|Publication number||US4936650 A|
|Application number||US 07/204,599|
|Publication date||Jun 26, 1990|
|Filing date||Jun 9, 1988|
|Priority date||Apr 24, 1986|
|Publication number||07204599, 204599, US 4936650 A, US 4936650A, US-A-4936650, US4936650 A, US4936650A|
|Inventors||Benjamin Ainslie, Susan Craig, Steven T. Davey|
|Original Assignee||British Telecommunications Public Limited Company|
|Export Citation||BiBTeX, EndNote, RefMan|
|Patent Citations (29), Non-Patent Citations (24), Referenced by (15), Classifications (40), Legal Events (4)|
|External Links: USPTO, USPTO Assignment, Espacenet|
______________________________________Nd P5 O14La P5 O14Ce P5 O14Lax Nd.sub.(1-x) P5 O14 where x is between 0 and 1Cey Nd.sub.(1-y) P5 O14 where y is between 0 and 1[X"z Nd.sub.(1-x) ]2 O3 where z is 0 to 1 inclusive and X" is selected from La, Gd and Y.______________________________________
This application is a continuation-in-part of earlier filed, commonly assigned, copending applications Ser. No. 07/028,213 filed Mar. 20, 1987 (now U.S. Pat. No. 4,799,946) and Ser. No. 07/052,979 filed May 22, 1987.
This invention relates to wave guides which have properties appropriate for use in lasing devices. Thus they may be used, for example, as components of signal sources and signal amplifiers in optical telecommunications systems.
Because of their potential importance in telecommunications, there has been substantial interest in devices implemented in fibre configurations, eg fibre lasers and fibre amplifiers. Much of this work has utilised glasses which contain ions with laser properties, eg Nd3+ ions. These ions are incorporated as part of the glass, eg they are incorporated in an amorphous phase or a solid solution. These special glasses constitute the path region of optical waveguides, eg the core of an optical fibre. During use, the device is pumped to produce a population inversion of the active ions so that lasing occurs.
It has only been possible to make glass which contains a limited concentration of active ions homogeneously dispersed throughout the glass before phase changes take place in the glass. It is desirable to increase their concentration, eg in order to make high gain short length devices. Weaver, Stewart and Neilson, in "Journal of the American Ceramic Society" vol 56 no 2 published February 1973 at pages 68 to 72 discuss the lasing parameters in a phase separated glass. They report that small amounts of phase separation increased the lasing efficiency but in general efficiencies decreased. Auzel et al in French patent specification 2238679 and in the "Journal of the Electrochemical Society" Vol. 122, No. 1 published January 1975 at pages 101-107 discuss rare earth doped vitroceramics for infrared up-conversion.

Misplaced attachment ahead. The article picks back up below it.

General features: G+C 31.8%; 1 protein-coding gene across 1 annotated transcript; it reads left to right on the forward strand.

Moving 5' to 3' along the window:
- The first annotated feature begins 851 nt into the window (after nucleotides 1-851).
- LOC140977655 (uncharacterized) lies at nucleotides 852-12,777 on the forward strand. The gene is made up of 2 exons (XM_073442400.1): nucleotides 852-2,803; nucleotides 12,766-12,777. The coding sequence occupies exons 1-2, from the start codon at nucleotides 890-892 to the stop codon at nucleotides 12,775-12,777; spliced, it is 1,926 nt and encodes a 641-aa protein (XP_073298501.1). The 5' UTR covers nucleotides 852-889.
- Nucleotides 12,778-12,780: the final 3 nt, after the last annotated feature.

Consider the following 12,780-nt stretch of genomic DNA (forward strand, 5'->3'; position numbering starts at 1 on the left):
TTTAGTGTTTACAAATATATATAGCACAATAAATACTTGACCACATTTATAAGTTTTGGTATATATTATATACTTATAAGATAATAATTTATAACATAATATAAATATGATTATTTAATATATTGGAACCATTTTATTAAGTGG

According to this invention, an optical wave guide with fluorescing or lasing properties has a path region formed of a glass composition comprising a continuous glass phase having dispersed therein crystallites with fluorescing or lasing properties.
It has surprisingly been found that wave guides of this nature have properties useful for lasers (and optical amplifiers). It would be expected that the disperse phase in the path region would cause scatter and hence give rise to unacceptably high attenuations at both pump and signal wavelengths. However, the size and concentration of the crystallites can be controlled so that the scatter attenuation is kept to an acceptably low level, eg below 10 dB/m and preferably below 1 dB/m based on fibre made from the glass. It will be appreciated that the use of a disperse phase avoids solubility limits, whereby higher concentrations of active lasing sites are possible.
It has also been reported that lasing ions can affect one another. Thus, even when solid solutions are chemically stable, active sites in close proximity interact adversely with one another and the performance of the laser is poor, a phenomenon known as concentration quenching. The crystallites can be made to operate by a different mechanism and the problem be avoided. Thus the use of crystallites gives good lasing action.
The (conventional) silica based glasses are suitable for use as the continuous phase. While the primary component of these glasses is SiO2 other components are often present, especially GeO2 to increase the refractive index. Other dopants may also be present, eg to adjust melting points to facilitate lower processing temperatures and increase choice of host glass, eg P2 O5, F, Al2 O3.
The chemical species suitable for the crystallites includes rare earth oxides and phosphates. The phosphates conveniently have the formula X'P5 O14 where X' represents one or more rare earth elements. The oxides are X"2 O3 where X" represents one or more rare earth elements. The following are quoted as specific examples of suitable chemical species:
______________________________________NdP5 O14LaP5 O14CeP5 O14Lax Nd.sub.(1-x) P5 O14 where x is between 0 and 1Cey Nd.sub.(1-y) P5 O14 where y is between 0 and 1[X"z Nd.sub.(1-z) ]2 O3 where z is 0 to 1 inclusive and X" is selected from La, Gd and Y.______________________________________
Since the disperse phase will, at some time in its history, have been in chemical equilibrium with the continuous phase, the continuous phase will usually contain the rare earth as a dissolved species.